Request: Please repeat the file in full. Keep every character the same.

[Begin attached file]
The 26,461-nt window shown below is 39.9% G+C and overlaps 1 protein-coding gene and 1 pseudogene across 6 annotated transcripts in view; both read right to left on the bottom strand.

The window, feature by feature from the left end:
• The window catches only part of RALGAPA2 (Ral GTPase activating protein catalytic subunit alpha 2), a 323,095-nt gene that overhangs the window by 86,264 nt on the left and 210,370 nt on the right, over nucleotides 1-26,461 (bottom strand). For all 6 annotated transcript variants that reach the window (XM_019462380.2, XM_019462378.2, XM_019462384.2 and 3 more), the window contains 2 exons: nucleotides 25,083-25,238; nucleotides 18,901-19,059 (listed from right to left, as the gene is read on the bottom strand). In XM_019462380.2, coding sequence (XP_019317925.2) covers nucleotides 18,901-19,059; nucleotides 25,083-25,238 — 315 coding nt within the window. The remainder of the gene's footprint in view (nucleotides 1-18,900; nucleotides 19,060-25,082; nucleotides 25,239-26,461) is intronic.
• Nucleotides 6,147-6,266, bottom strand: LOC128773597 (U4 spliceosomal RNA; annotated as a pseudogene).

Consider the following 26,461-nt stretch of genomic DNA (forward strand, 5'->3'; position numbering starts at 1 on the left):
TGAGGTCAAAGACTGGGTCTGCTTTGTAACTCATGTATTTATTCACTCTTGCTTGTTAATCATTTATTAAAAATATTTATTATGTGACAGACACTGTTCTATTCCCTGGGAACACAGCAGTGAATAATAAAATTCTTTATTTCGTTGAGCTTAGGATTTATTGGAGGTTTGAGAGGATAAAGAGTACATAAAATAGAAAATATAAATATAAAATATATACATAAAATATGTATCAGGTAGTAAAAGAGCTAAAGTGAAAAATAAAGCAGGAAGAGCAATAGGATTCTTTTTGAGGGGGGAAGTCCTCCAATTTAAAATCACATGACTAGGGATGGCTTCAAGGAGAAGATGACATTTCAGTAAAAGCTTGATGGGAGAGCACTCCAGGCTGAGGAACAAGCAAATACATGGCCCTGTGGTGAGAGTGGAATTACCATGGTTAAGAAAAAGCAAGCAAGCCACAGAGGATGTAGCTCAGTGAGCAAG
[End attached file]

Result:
The 26,461-nt window shown below is 39.9% G+C and overlaps 1 protein-coding gene and 1 pseudogene across 6 annotated transcripts in view; both read right to left on the bottom strand.

The window, feature by feature from the left end:
• The window catches only part of RALGAPA2 (Ral GTPase activating protein catalytic subunit alpha 2), a 323,095-nt gene that overhangs the window by 86,264 nt on the left and 210,370 nt on the right, over nucleotides 1-26,461 (bottom strand). For all 6 annotated transcript variants that reach the window (XM_019462380.2, XM_019462378.2, XM_019462384.2 and 3 more), the window contains 2 exons: nucleotides 25,083-25,238; nucleotides 18,901-19,059 (listed from right to left, as the gene is read on the bottom strand). In XM_019462380.2, coding sequence (XP_019317925.2) covers nucleotides 18,901-19,059; nucleotides 25,083-25,238 — 315 coding nt within the window. The remainder of the gene's footprint in view (nucleotides 1-18,900; nucleotides 19,060-25,082; nucleotides 25,239-26,461) is intronic.
• Nucleotides 6,147-6,266, bottom strand: LOC128773597 (U4 spliceosomal RNA; annotated as a pseudogene).

Consider the following 26,461-nt stretch of genomic DNA (forward strand, 5'->3'; position numbering starts at 1 on the left):
TGAGGTCAAAGACTGGGTCTGCTTTGTAACTCATGTATTTATTCACTCTTGCTTGTTAATCATTTATTAAAAATATTTATTATGTGACAGACACTGTTCTATTCCCTGGGAACACAGCAGTGAATAATAAAATTCTTTATTTCGTTGAGCTTAGGATTTATTGGAGGTTTGAGAGGATAAAGAGTACATAAAATAGAAAATATAAATATAAAATATATACATAAAATATGTATCAGGTAGTAAAAGAGCTAAAGTGAAAAATAAAGCAGGAAGAGCAATAGGATTCTTTTTGAGGGGGGAAGTCCTCCAATTTAAAATCACATGACTAGGGATGGCTTCAAGGAGAAGATGACATTTCAGTAAAAGCTTGATGGGAGAGCACTCCAGGCTGAGGAACAAGCAAATACATGGCCCTGTGGTGAGAGTGGAATTACCATGGTTAAGAAAAAGCAAGCAAGCCACAGAGGATGTAGCTCAGTGAGCAAG